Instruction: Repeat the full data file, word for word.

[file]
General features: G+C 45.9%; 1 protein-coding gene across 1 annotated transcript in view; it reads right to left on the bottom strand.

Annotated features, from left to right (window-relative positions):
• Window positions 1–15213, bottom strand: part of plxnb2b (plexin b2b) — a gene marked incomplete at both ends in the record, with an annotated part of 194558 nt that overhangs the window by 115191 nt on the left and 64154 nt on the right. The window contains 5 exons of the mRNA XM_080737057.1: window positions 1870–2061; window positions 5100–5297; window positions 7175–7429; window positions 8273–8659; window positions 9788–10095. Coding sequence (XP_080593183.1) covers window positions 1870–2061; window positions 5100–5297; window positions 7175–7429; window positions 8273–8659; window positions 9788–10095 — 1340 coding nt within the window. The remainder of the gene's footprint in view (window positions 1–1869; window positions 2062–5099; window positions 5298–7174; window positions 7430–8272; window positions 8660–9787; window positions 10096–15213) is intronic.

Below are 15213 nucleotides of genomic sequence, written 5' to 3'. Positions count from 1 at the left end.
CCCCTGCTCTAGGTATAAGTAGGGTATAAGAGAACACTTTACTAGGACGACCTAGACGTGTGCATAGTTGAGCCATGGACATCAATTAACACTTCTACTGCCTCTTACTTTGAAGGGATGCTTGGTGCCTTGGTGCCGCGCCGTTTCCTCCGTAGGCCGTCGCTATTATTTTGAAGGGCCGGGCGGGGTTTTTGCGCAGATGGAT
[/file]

General features: G+C 45.9%; 1 protein-coding gene across 1 annotated transcript in view; it reads right to left on the bottom strand.

Annotated features, from left to right (window-relative positions):
• Window positions 1–15213, bottom strand: part of plxnb2b (plexin b2b) — a gene marked incomplete at both ends in the record, with an annotated part of 194558 nt that overhangs the window by 115191 nt on the left and 64154 nt on the right. The window contains 5 exons of the mRNA XM_080737057.1: window positions 1870–2061; window positions 5100–5297; window positions 7175–7429; window positions 8273–8659; window positions 9788–10095. Coding sequence (XP_080593183.1) covers window positions 1870–2061; window positions 5100–5297; window positions 7175–7429; window positions 8273–8659; window positions 9788–10095 — 1340 coding nt within the window. The remainder of the gene's footprint in view (window positions 1–1869; window positions 2062–5099; window positions 5298–7174; window positions 7430–8272; window positions 8660–9787; window positions 10096–15213) is intronic.

Below are 15213 nucleotides of genomic sequence, written 5' to 3'. Positions count from 1 at the left end.
CCCCTGCTCTAGGTATAAGTAGGGTATAAGAGAACACTTTACTAGGACGACCTAGACGTGTGCATAGTTGAGCCATGGACATCAATTAACACTTCTACTGCCTCTTACTTTGAAGGGATGCTTGGTGCCTTGGTGCCGCGCCGTTTCCTCCGTAGGCCGTCGCTATTATTTTGAAGGGCCGGGCGGGGTTTTTGCGCAGATGGAT